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that there is a full amnesty for any officer, so that they are not worried about the Official Secrets Act or their pensions.

We must make sure that we create the best possible conditions in which survivors can come forward and speak to the inquiry. I know how hard that will be for many of them. I have spoken to many survivors who have been silent for decades, and they are struggling to come to terms with what happened to them. That can be a hugely painful and traumatic experience. We need to provide full support and access to therapies that might be required by those people. We have failed them once, and we must not do so again.

Julian Smith (Skipton and Ripon) (Con): I apologise for not being in the Chamber for the start of the hon. Gentleman’s speech.

On the issue of support, what is the hon. Gentleman’s view of the financial implications of what he is saying? It seems to me that there is a need for money to support counselling services across this whole area. Will he say what money might be needed for the survivors in relation to the inquiry?

Simon Danczuk: I have made no calculation of what the cost might be of therapies or support for the survivors, but it is minuscule in comparison with the damage done to them. I have no doubt that the Home Office will consider the point that the hon. Gentleman has made.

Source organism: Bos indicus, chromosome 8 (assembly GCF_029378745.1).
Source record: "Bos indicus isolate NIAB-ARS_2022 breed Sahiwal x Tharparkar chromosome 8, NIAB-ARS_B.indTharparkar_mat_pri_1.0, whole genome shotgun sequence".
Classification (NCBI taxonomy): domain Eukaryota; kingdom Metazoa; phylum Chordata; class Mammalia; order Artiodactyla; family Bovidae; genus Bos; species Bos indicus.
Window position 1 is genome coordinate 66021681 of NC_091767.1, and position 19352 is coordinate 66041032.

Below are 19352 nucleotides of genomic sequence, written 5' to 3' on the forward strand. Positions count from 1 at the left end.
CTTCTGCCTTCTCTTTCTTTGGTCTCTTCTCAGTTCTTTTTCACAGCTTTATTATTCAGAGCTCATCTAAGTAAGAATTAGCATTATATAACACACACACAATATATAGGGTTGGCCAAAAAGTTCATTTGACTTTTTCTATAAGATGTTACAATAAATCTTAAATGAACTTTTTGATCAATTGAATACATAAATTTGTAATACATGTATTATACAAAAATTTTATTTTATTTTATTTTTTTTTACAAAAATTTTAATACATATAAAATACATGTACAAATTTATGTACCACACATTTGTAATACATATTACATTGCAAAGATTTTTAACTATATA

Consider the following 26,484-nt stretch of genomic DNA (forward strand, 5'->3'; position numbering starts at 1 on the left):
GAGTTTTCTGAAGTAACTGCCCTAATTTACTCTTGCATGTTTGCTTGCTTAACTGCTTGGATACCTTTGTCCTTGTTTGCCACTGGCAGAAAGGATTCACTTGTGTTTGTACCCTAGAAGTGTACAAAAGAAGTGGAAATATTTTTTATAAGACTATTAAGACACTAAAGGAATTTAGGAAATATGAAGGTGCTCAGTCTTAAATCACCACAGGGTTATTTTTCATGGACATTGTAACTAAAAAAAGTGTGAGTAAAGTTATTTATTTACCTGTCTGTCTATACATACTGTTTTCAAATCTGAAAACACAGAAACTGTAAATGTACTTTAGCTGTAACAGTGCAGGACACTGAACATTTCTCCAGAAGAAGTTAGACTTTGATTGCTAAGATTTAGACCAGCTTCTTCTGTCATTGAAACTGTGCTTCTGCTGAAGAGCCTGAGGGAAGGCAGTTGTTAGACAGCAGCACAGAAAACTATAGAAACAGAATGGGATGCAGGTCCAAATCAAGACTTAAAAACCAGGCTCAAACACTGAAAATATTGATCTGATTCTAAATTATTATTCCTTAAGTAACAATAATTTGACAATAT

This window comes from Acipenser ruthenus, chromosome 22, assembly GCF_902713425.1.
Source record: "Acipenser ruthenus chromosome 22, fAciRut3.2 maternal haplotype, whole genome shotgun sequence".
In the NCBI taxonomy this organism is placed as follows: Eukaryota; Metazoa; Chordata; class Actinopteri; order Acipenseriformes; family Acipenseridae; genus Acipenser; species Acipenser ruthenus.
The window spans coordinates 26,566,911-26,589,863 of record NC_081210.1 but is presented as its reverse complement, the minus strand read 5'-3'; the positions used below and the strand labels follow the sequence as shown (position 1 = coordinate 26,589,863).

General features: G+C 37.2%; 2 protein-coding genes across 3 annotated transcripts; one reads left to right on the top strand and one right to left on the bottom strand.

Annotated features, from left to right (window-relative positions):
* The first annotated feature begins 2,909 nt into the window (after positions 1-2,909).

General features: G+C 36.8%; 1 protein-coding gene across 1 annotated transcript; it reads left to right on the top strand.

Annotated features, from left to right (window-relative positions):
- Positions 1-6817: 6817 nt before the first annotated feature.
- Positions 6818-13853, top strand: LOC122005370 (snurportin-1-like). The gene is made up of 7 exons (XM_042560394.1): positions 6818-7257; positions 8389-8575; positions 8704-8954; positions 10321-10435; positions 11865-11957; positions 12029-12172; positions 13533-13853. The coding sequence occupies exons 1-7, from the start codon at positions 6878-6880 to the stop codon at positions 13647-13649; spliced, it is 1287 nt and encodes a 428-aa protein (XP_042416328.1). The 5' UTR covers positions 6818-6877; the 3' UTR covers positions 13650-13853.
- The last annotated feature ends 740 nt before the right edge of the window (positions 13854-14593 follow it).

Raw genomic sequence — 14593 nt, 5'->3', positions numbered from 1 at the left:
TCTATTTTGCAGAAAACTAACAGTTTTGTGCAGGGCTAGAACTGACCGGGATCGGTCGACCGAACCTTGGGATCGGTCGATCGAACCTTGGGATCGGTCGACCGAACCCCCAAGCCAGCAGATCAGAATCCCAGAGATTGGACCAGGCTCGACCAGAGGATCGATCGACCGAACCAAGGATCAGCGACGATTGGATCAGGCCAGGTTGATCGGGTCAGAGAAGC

Another group of people should come forward to the inquiry—the perpetrators of child abuse. To those people, I would say: “I urge you to think about the people you have abused, and to think about your victims. Damaged as children, they continue to suffer now, well into their adult lives. You have inflicted untold misery on them and their families. In many cases, what you did has made it impossible for them to live normal lives. Now they must suffer again by coming forward and speaking about what you did to them. They will have tried desperately to bury the memories of abuse, but they will now have to drag them back into the light. They will have to relive that trauma. But you can spare them some of that suffering. You can come forward and admit your guilt. If you admit what you have done, some of that pain can be saved, and some people can begin to rebuild their lives. So I say again: as a perpetrator of these crimes, you must come forward to the inquiry and take responsibility for what you have done. You can never undo the wrong, but you can at least prevent further agony.”

So far, my speech has focused on the historical aspects of child abuse, but the grim reality is that child abuse is a fact of life for hundreds of children in modern Britain. In places such as Rochdale, Rotherham, Oxford and Telford, children are still being abused. This is not a thing of the past; this is happening to our children in our towns now.

We know from the Jay report on Rotherham that there were more than 1,400 victims over a six-year period in just one town. The Communities and Local Government Committee, on which I sit, conducted an inquiry into Rotherham, and our findings were worrying. The same failures and bad practices that allowed children to be abused in Rotherham are common across local government areas. Rotherham is simply the tip of the